NEWRY City’s latest signing Jamie Clarke is looking to forward to making his debut in front of the home supporters and of course the Linfield base on Sunday.
Clarke, some people think his first name is mercurial because it has been prefixed in endless reports for his playing style with Crossmaglen and Armagh GAA over the years. Jamie is his own man and is still big box office news.
When the club announced his signing on Friday evening, the clubs social media response was off the scale.
When I arrived at Carrick, Jamie was just finished speaking to Irish News journalist Brendan Crossan. He spotted photographer Brendan Monaghan and said: “Well, did we break the internet?”
He knows the craic and was having a laugh, but it would be wrong to suggest Clarke’s signing is merely to enhance Newry’s marketing position.
There is probably not been a GAA footballer scrutinised for opting to go his own way in life as much as Jamie. He left Armagh and Crossmaglen on different occasions and he was unfairly accused of letting the teams down. Times have changed, thankfully so have attitudes, but a magician on the pitch, he didn’t want to be caged off it.
He spent last year working in Paris, but he has been back playing for Cross Rangers for this past five months, the option to link up with Newry City was on the cards and the opportunity to play in the Premiership was too good to turn down.
“It was something that I have always wanted to do from an early age, I played for Dundalk at U18 and then it was a case of signing an U21 contract, which meant no gaelic, so that was in the mix,” said Clarke.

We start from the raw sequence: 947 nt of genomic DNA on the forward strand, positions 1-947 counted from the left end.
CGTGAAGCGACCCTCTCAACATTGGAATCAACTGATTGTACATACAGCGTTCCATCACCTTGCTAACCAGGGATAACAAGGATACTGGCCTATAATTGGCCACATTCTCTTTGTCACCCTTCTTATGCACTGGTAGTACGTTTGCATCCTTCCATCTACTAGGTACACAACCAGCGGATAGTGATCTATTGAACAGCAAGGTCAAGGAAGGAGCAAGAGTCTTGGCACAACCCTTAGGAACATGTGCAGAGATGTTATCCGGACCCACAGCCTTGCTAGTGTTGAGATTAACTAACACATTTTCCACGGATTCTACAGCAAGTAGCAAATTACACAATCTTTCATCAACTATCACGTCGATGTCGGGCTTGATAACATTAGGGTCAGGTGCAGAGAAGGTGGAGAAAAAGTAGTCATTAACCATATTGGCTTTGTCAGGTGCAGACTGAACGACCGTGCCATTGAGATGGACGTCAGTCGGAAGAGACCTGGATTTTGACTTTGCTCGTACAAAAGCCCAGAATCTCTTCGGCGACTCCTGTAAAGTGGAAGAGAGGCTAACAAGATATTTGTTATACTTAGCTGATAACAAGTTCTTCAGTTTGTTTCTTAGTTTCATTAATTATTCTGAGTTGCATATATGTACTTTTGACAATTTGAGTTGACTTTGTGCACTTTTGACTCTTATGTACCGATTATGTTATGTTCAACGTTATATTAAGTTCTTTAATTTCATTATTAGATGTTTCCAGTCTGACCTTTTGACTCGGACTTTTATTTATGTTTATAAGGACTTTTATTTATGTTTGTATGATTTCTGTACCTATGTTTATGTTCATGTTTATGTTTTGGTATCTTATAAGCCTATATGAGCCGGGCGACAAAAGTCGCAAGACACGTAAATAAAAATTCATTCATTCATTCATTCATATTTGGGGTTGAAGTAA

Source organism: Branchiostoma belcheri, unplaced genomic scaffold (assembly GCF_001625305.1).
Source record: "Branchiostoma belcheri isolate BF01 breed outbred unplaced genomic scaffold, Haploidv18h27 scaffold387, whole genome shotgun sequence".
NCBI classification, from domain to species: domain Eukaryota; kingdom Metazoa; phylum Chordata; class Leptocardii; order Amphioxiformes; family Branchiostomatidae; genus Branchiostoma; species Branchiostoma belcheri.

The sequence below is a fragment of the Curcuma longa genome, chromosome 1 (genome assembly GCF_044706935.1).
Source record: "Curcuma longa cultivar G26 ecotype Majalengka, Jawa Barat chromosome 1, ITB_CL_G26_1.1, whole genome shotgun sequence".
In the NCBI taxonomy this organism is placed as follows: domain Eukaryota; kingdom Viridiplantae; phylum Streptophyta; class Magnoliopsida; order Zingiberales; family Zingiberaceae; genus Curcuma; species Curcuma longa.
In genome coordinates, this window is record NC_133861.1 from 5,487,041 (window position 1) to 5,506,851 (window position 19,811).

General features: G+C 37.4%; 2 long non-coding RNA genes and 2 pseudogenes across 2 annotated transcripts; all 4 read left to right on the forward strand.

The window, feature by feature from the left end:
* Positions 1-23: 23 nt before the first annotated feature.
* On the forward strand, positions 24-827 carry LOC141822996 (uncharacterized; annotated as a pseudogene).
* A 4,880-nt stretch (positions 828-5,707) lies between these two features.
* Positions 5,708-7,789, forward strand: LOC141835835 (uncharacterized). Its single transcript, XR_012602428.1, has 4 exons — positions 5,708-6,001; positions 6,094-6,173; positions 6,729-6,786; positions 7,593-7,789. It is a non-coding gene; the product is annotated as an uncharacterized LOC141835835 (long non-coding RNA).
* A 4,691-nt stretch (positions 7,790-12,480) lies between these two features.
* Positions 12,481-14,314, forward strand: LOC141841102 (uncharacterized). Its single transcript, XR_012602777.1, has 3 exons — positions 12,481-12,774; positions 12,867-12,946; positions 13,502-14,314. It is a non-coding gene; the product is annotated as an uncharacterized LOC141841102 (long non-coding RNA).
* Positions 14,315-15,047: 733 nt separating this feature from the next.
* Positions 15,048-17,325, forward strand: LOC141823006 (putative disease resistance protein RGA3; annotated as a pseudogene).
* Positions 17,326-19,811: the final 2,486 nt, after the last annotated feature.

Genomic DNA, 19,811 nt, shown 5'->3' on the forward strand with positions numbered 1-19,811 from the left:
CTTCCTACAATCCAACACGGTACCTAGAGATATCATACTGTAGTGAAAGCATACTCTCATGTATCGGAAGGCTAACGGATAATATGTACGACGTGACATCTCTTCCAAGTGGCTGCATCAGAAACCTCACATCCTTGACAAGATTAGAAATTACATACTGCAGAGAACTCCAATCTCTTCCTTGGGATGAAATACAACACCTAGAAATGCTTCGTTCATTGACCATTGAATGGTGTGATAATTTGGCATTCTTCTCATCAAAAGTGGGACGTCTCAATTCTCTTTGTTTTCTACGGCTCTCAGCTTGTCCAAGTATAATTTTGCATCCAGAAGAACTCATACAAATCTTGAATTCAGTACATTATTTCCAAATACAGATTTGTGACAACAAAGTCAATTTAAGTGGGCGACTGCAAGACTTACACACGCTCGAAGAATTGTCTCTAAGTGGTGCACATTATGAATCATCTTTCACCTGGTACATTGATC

“It is well documented that I played in New York in the Cosmopolitans League and that was a good level and there was a lot of feeder clubs to MLS. I have always loved it; it is a technical game and more expressive as well. It is a new challenge and Darren [Mullen] has given me the opportunity and I am all too pleased to give it a rattle.”
Linfield will be expected to bring around 4000 fans and Newry might attract a few more people to see Clarke in action. The Crossmaglen man sat out Saturday’s league opener at Carrick due to international clearance paperwork not being ready. But he says he is impressed with the talent in the Newry squad and feels that City should have loftier ambitions than many people’s expectations.
“Obviously today we played Carrick and I think most people hold the position that we could be in the similar position in the league,” Clarke said.
“From my experience the players are brilliant, very technical and can pass the ball around and we will be looking to give the League a rattle and not just fight relegation. It is one of these things that week after week the lads will grow in confidence. Everyone has been very welcoming so far; the fans have been brilliant and Darren has been great as well. He has imbedded me in comfortably enough.”
Clarke made headlines when he helped Cartwheel United to the AOH Cup in the Carnbane League. Like in gaelic, Clarke is a player that makes things happen. He knows where the goals are, can thread a pass and see moves before his opponent.
And soccer has been part of family life. His older brother Cormac was magnificent for Cartwheel in the Carnbane League, while younger sister Alex has played international youth level for Northern Ireland.
“It is one of those things, you grow up and I suppose Cross it is synonymous with gaelic football, but with our family it is just another interest we have,” Clarke said.
“A lot of people are into rugby, hurling and different sports and for us soccer is something that we love.
“I think there is an aspect with the crossover from gaelic that there is that steeliness and toughness that a gaelic player can bring, but you do have to have the technical ability to play and an understanding of where you are supposed to be and have a good touch.”
The pandemic cut Clarke’s fashion business plans short but he sold it before working with in the coffee industry in Paris, which he loved.
But he’s back on Irish soil and enjoying playing for Crossmaglen Rangers under manager Stephen Kernan.